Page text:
I snorted. “Modern times… short attention spans. I’ll work on that.” I put my napkin on the table as well. “Seriously… thank you, Belle.”
She held up her hand. “My turn for a sermon, my grandfather’s Lutheran, let’s see how I do.”
She leaned forward and looked me directly in the eyes. “I will help you. I will ask other members of the Confederacy to help you. What they choose to do is up to them.” She watched as I reacted more than I thought I did.
“Matthew… you’re right, we are in this together. The work you’ve done with Juno alone has proved that to me and others. I’ll do what I can. However I don’t rule the Confederacy. Its name was not arbitrarily chosen. These are free people and they look out for themselves. Now you’re asking them to get directly involved in something very big. Let me be crass about it; that paints very, very large targets, Matthew. Unlike you and your friends, many of us try very hard to not punch great powers directly in the nose and then dare them to fight. Maybe we’re just not opportunistic enough. Granted, we watch what you do and have been doing with awe and we cheer you on; but we’re also afraid. Not all of us have the power to defend ourselves every hour of the day, and there aren’t enough of you to do that job either regardless of what you may think. Don’t kid yourself into thinking otherwise. Men like to talk the white knight protector, it’s only natural and it’s cute… but when the monsters knock at the door and seconds count… they’re usually minutes away. That’s just me being realistic. So, I’ll help. I’ll ask the others to help as well. It’s all I can promise. Amen. How’s that for a sermon?”
Confederacy. Not Freakshow. Remember who these people are… and aren’t. I nodded and smiled a bit. “Not too shabby. I seem to need more Law than Gospel lately. I have gotten so used to my obligation to stand up to things since I have the ability, that I forget to consider that others have different priorities and obligations. If you think it would be better for me to be with you, or even do the asking myself, that’s fine. I came to you because you’re the closest thing the Freakshow has to a leader, and you’re the best connected to them. They also trust you – that was made clear from the turnout last night.”
I took a sip of water as Barbara and Belle exchanged glances, but they waited for me to continue after I collected my thoughts.
But also don’t discount what they are capable of – for good or bad. “And you’re right – the Confederacy doesn’t go looking for trouble. But consider this: despite that, trouble can – and will – come looking for them, because of who and what they are. Or they may become trouble for the same reasons – you only have to look at Raven or Eric to see that.” I shook my head. “There’s a lot of power in this community. Just because ‘white knights’ aren’t always right around the corner with their shield and sword doesn’t mean that the ‘small folk’ can’t band together with their pitchforks and torches just as powerfully to push back the darkness. But they need to unite with common cause.” I shrugged and looked at both of them. “Maybe I’m preaching to the choir on this, but perhaps this will be the cause they need to do so?”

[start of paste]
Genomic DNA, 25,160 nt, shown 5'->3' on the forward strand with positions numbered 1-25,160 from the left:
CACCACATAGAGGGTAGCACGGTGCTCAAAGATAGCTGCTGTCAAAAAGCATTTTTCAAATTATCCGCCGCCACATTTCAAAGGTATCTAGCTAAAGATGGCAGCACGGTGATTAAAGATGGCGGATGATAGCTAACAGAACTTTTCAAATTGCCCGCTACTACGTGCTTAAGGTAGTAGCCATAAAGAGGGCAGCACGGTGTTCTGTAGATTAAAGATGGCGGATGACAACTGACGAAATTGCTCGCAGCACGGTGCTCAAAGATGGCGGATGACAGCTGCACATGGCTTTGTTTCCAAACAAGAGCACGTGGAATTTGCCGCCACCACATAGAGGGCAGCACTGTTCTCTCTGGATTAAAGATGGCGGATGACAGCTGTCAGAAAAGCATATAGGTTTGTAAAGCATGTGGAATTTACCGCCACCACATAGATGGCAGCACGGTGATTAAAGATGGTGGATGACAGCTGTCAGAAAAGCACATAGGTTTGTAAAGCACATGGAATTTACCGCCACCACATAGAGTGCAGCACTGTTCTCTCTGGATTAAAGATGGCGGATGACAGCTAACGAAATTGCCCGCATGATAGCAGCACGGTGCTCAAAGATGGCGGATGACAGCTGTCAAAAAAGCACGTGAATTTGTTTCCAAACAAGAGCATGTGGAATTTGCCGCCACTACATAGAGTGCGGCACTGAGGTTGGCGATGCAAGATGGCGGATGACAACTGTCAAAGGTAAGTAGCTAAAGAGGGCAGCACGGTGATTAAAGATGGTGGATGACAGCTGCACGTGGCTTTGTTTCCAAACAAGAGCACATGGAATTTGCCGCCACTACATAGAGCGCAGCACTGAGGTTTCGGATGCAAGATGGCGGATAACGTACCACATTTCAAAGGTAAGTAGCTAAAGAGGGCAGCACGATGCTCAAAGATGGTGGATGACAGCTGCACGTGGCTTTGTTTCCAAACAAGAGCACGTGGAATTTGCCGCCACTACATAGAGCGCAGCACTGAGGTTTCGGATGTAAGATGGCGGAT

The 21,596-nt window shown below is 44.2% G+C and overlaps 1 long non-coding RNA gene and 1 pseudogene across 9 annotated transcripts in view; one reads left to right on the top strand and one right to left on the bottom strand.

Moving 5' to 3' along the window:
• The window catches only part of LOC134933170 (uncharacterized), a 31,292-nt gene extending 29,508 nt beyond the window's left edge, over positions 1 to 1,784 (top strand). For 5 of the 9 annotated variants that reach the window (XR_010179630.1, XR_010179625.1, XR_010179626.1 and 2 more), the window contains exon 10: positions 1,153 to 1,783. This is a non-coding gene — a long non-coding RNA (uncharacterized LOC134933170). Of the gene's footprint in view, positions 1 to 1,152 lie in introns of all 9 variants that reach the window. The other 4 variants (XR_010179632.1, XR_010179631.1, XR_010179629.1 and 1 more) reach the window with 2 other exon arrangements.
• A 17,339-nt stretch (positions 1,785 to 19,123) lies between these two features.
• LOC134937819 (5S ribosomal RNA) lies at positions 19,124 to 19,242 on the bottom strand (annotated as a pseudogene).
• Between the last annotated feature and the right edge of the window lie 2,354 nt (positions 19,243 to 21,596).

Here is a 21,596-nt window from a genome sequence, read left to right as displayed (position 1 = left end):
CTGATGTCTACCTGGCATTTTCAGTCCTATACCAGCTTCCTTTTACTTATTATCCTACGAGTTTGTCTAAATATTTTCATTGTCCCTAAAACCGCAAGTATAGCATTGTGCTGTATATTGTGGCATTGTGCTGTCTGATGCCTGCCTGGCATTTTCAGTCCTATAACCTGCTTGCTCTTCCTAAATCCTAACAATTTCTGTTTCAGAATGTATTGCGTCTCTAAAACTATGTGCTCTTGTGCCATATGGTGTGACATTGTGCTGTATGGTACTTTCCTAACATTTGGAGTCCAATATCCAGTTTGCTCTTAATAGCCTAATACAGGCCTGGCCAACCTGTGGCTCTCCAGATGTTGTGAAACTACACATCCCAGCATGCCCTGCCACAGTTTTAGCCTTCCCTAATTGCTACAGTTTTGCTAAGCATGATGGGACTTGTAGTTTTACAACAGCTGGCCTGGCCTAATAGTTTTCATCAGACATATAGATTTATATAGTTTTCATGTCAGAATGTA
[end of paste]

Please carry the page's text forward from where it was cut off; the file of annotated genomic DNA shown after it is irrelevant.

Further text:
“We’ll see I guess. But if you’re looking for some kind of army I think you’re going to be disappointed. Not every boy that played cops and robbers in the backyard becomes a cop and chooses to get shot at. In the movies, the villagers rise up with the torches and pitchforks… in the real world, Frankenstein eats a couple of them and the rest run away. Not every member of the Confederacy wants to stand up and get involved, Matthew. That’s why they support those that do. They just want to live their lives in peace. Like I said; I’ll ask, I’ll personally help, that’s all I can promise.”
I wanted to argue with her more… to make the point that they don’t have to be cops to stand up for themselves and each other. But she had a point too. The Freakshow was appropriately named, by societal standards. The occasional outbursts that my friends and I experience (and sometimes cause) can be rationalized away with time and clean-up. A full scale uprising of the supernatural community would probably bring on a new Inquisition, and that would be beyond ugly. So I conceded the point … for now. “I’m sorry… I hope I didn’t sound ungrateful. I really appreciate that you’re willing to try – even if you’re the only one that steps up.”
Barbara slapped my arm. “You know she won’t be the only one.”
Again, I found myself raising my arms to ward her off. “I was just trying…” I stopped as they both burst into laughter.
Belle looked at me as she picked up her drink. “You’re so serious, Matthew. Lighten up – its not the end of the world – yet.” She arched an ominous eyebrow at me over her glass, and then she and Barbara started laughing again.
I managed to laugh along this time. “You’re right. It just seems like there’s a lot of work to do.”
Especially today. I stood up from the table and shouldered my pack. “Don’t let me cut short your breakfast, ladies, but I’ve still got a lot of travel ahead of me today.” I nodded to Belle, and exchanged kisses again with Barbara. “Thank you both for your help. Barbara has my number once you get some news, or if you need me somewhere.” I grinned. “Then again, I might just be in the neighborhood when you need me. Happens that way sometimes.”
I was a bit surprised when Belle stood and came around the table to give me a hug goodbye. “Like I said… you’re one of us too.”
The images from the soulgaze still burned fresh in my mind, and I whispered. “Thanks … Mama Bear.”
As she pulled back from the hug, she looked at me again. “Get outta here, ErzengelMacht.”
I nodded and made my way to the door, slipping the waitress enough cash to cover our meals and tip. It was a small price to pay for the support and promise I’d just been given.